Reporting back from the Blockchain Workshops at MIT and Harvard | Coin Center

Reporting back from the Blockchain Workshops at MIT and Harvard

Or, how I learned to stop worrying and love the cuddly crypto critters.

Last weekend at MIT and Harvard there were blockchain workshops. Both lawyers and coders are, I'm quite certain, nerds. Often however they belong to rival tribes of nerdom. Lawyers from the land of limited-liability, and coders from the land of automate-all-the-things, and both maxims can come with a collateral-consequences-be-damned mentality. And so it was with great pleasure and some surprise that we participants of these workshops found our diverse powers of nerding far from at odds and, instead, collectively we awkwardly groped towards a singular nerdy vision of the future: the DAO or Decentralized Autonomous Organization.

The what? Simply put a DAO is built from the collaborative efforts of its many participants whose decisions and incentives are mediated through an open but trustworthy network protocol built with mathematical concepts from cryptography. By this rubric, Bitcoin is the first DAO: Bitcoin is collaborative: It's able to do things because of the contributions of many individuals acting in concert and under their own volition. People choose to run bitcoin software and their efforts combined with thousands of others make the network work. It's P2P. Bitcoin users make decisions: a miner can validate transactions, or refuse to validate them. Miners can time-stamp transactions by putting them in blocks. Wallet-users can ask to have funds transferred, and can send messages. Bitcoin users have incentives: miners are rewarded for completing blocks. Incentives and Decisions are mediated: incentives are offered (mining rewards) and decisions reached (addition of a new block to the chain) by a process of finding consensus across the network. Bitcoin uses cryptography: certain actions are forbidden (signing a transaction to send coins you were never given)  and consensus is reached (accepting new blocks) by adding costs to selfish or fraudulent action. Costs are generated by demanding solutions to difficult or impossible mathematical puzzles taken from cryptography. But I've put the crypto-cart before the crypto-horse. Fundamentally, any DAO (irrespective of how it works) is just a tool for accomplishing some work. Bitcoin, for example, accomplishes something specific: it allows participants to exchange verifiably scarce tokens online. Should people choose to value these tokens it allows participants to transfer wealth through the series of tubes. Hey presto, work accomplished. And it turns out Bitcoin may be just the beginning. By arranging these technologies, decisions, and incentives a bit differently (essentially just tweaking and interconnecting various software modules) DAO's can be configured to create voting structures, tokenized identification tools, open trading platforms for equity in corporations, automated rewards for contributions to collaborative software projects, the list goes on. This diversity is promising, but it also presents those in contact with regulators and policymakers with a dilemma: How can we create government good-will towards technologies so diffuse, far ranging, and built upon simpler and perhaps less positively perceived foundations (for many Bitcoin is still viewed as a mere tool for buying drugs). Conversations generally spilled into local Cambridge bars in the evenings. Focus generally shifted to skynet becoming self-aware, the virtues of mullets, and marmots or other ground squirrels.[/caption] Regulators are used to looking for a duck test: if it looks like x, walks like x, quacks like x, it is x and should be regulated with y.  But blockchains and tokens and the DAOs they can build may facilitate all sorts of activities, and can be used to build all sorts of useful tools. We don't have one duck, we've got a gaggle, or as the always eloquent Preston Byrne of Eris Industries says, a full menagerie of cuddly crypto critters.  So, to my mind, one of the most productive things we did last weekend was work through a matrix of in-development or recently released crypto-tokens (the fuel of future DAOs) and identified a series of important variables in order to classify risks and rewards for regulators:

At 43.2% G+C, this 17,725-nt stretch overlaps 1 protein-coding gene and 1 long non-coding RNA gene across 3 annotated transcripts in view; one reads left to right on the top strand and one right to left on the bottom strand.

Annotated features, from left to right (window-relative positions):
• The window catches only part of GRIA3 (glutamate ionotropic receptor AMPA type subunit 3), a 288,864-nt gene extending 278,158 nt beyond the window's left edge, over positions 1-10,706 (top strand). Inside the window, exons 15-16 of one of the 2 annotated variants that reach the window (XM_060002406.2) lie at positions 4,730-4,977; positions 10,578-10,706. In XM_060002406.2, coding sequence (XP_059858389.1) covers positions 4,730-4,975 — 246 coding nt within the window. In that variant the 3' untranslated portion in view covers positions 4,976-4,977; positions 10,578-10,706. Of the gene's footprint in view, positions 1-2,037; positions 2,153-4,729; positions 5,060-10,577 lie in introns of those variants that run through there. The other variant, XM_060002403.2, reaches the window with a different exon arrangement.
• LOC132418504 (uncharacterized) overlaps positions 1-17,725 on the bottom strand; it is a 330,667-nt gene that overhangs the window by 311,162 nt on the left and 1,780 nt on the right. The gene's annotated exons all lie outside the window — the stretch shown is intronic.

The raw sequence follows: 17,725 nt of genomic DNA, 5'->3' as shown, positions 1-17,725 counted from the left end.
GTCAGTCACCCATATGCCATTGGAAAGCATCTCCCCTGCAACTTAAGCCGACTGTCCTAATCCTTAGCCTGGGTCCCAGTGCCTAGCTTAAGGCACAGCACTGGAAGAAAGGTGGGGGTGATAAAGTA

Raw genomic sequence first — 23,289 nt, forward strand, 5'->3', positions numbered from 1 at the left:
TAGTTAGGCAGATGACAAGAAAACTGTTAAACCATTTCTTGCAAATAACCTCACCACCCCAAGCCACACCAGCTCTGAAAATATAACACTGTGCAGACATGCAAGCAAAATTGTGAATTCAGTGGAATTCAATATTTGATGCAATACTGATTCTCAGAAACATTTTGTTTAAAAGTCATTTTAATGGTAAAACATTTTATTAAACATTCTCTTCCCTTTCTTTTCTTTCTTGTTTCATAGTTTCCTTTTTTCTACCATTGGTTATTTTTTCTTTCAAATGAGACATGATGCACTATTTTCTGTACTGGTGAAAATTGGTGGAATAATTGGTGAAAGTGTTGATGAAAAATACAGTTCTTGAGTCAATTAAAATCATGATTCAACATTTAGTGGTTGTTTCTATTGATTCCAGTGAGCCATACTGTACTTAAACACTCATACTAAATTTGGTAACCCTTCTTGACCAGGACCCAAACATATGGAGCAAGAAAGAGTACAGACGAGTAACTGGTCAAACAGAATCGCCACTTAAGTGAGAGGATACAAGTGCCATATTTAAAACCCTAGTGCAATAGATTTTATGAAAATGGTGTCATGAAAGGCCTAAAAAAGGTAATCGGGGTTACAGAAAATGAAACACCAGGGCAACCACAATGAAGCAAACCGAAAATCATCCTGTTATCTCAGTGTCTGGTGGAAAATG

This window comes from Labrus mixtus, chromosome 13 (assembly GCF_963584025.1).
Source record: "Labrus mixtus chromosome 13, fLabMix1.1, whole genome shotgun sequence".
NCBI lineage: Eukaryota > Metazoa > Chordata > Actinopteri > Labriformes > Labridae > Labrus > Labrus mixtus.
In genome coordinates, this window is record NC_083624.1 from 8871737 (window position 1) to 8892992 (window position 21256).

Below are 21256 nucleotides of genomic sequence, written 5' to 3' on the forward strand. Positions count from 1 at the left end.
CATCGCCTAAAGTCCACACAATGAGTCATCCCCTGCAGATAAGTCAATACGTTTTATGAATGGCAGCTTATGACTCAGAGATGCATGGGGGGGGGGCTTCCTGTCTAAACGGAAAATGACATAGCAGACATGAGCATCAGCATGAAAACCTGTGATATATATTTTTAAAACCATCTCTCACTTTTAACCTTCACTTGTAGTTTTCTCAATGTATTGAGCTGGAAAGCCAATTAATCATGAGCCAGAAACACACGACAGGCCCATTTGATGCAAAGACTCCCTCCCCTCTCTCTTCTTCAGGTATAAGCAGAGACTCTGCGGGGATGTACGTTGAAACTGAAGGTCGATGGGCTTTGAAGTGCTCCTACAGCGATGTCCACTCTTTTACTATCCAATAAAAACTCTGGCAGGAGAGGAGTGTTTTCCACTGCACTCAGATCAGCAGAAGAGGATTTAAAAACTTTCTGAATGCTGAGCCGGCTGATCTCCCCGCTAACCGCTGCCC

• Is the token extinguished once used or is it transferred?
  • Is the product that the token grants access to already developed or is the token a pre-sale for access to a future product?
  • How scarce are the tokens; how is scarcity created and maintained?
  • What sort of functional or technological control does possession of the token grant to its possessor, and are there equivalent legal rights that we could wrap around that control?

The point of all this classification is to develop a concrete vocabulary of what's out there: this token is really just a coupon, this one is a reward for participation, this one an investment vehicle. Ideally, we can communicate the state of the industry effectively so that regulators can avoid stifling benign, simple, or beneficial innovations because they've mis-categorized them as identical to something risky, complicated, or perhaps fraudulent. We want a healthy ecosystem, not a game of whac-a-mole, whac-a-coin, or (for Preston) whac-a-cuddly-crypto-marmot. These workshops will continue, and as we find consensus, we'll report our findings.

SWARM Working Paper, Distributed Networks and the Law by CoinDesk

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